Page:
My Big Sky Watershed Corps Term: The Start of Shifting Perceptions

My name is Kendra Allen, and I have just started as the 2019 Big Sky Watershed Corps (BSWC) member jointly serving with the Blackfeet Nation Fish & Wildlife and the Center for Large Landscape Conservation. After growing up in Minnesota, I headed east for a bit to the University of Massachusetts Amherst graduating with a BS in Environmental Science. While studying there, I took a semester abroad to live in a remote eco-village in Iceland studying “sustainability through community”, finishing off my degree a year early. Eager for my next adventure, AmeriCorps seemed liked the right fit, a perfect merge between my education and my new professional career. As an avid outdoorsman, I was also looking forward to getting a taste of the mountain lifestyle, while simultaneously getting to do what I love. It seemed almost too good to be true for a recent college graduate and reiterated my ideology that everything happens for a reason. 

Kendra at the AmeriCorps swearing in ceremony in Bozeman, Montana – Courtesy
 of Libby Khumalo and Jacob LeVitus 

An unusual first week…

What I couldn’t predict, however, was how the federal government was about to play a big role in my first week’s activities. Starting December 22nd, 2018 part of the US Federal Government shutdown and had yet to reopen by my start date of January 7th, 2019. As my first week of work began and I started diving into readings and research on beaver, beaver mimicry, and climate change, talks of the government shutdown seemed to be constant background noise in the office. Fish & Wildlife staff were quickly planning for a range of scenarios and by the middle of my first week, the Director had made a plan to keep our office open as long as possible amid the longest shutdown in history.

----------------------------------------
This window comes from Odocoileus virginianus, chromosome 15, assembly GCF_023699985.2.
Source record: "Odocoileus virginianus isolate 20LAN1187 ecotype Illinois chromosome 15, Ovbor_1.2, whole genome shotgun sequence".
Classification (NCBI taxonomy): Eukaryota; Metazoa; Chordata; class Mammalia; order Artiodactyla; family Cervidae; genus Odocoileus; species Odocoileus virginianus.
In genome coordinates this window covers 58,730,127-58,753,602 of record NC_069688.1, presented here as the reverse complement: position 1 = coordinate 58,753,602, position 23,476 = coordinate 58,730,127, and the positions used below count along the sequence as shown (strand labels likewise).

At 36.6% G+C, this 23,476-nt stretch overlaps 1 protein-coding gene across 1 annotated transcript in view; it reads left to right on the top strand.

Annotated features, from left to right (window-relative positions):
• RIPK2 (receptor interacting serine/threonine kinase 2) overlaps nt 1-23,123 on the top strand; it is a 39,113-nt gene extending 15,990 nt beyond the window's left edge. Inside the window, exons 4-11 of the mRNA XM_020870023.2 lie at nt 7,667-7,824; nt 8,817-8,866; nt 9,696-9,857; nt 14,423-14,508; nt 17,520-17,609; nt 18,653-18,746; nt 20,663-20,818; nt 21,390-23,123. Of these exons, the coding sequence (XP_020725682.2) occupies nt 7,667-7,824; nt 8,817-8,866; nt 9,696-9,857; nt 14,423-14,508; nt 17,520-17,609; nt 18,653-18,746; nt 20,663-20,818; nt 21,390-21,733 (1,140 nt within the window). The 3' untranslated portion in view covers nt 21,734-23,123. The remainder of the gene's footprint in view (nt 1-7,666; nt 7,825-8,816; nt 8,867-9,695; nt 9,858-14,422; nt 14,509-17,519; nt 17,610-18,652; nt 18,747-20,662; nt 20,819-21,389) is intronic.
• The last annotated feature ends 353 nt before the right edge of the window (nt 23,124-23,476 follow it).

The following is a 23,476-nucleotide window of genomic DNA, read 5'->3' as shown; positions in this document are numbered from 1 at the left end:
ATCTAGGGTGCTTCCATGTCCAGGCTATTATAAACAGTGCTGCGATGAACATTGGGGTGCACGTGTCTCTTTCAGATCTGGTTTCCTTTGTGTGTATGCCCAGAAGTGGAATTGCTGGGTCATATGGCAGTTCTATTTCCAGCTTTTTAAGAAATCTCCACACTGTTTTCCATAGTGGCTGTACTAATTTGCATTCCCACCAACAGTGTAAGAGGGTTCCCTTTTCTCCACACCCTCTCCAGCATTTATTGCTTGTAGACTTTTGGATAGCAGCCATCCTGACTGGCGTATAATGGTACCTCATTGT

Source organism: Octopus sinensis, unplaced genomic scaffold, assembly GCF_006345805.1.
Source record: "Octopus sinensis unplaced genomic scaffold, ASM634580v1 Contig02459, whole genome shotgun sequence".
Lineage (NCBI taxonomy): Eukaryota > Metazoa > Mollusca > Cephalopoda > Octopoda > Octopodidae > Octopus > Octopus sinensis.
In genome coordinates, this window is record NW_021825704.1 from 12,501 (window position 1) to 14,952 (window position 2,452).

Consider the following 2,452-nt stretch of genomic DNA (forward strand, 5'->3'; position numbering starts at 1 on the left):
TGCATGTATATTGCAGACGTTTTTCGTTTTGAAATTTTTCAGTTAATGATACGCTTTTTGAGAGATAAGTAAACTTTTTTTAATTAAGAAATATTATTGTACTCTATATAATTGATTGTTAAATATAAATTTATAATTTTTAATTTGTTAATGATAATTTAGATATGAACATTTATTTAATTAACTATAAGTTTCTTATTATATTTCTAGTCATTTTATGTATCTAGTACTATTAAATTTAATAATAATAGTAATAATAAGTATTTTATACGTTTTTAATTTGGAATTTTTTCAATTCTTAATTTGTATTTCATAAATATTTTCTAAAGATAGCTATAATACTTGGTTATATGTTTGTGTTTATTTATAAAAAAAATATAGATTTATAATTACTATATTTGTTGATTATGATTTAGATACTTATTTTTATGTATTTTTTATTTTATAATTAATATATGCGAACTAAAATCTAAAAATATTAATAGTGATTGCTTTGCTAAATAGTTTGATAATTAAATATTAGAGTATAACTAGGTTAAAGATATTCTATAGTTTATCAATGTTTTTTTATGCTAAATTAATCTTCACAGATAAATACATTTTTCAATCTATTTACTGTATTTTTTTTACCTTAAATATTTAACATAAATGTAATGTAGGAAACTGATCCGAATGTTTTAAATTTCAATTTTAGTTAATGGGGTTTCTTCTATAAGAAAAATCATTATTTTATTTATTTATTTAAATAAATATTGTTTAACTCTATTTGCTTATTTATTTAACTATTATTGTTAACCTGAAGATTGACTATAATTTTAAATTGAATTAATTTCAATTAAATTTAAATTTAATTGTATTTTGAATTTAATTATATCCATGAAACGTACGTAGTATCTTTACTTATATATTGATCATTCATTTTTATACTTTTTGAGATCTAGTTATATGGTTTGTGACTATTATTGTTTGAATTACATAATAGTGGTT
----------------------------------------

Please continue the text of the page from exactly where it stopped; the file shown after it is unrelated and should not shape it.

When I showed up to the office Wednesday morning, my third day of service, I was met by a very surprising offer. The Tribal Council, along with Fish & Wildlife, had decided that Game Wardens would be given rights to harvest a set amount of elk to help provide meat for the Tribe’s commodity office, and I got invited along. With future furlough letters weighing on people’s shoulders, people who have families to support, the commodity office wanted to have enough resources available to provide for any furloughed Tribal member in need, unsure of how long the government shutdown might last. Growing up in a family that hunts for meat, this concept wasn’t foreign to me. I was taught to have a huge appreciation for the land and animals that I hunt, and that there is pride in being able to sustain yourself from the land. I noticed that same level of respect was felt amongst my colleagues as I got to know them over the next few days. I got to spend my work days exploring the vast beauty of the area, which included wide-open plains and deep valleys resting at the bottom of the most majestic mountains I have ever seen. When we first spotted elk, they were so far off in the distance they looked like tiny ants through our binoculars. It was an experience I will never forget. However, I can honestly say as I headed into the office for my third day on the new job, I was not expecting to exhaust so much energy chasing elk herds and packing out meat (that weighed as much, if not more than myself).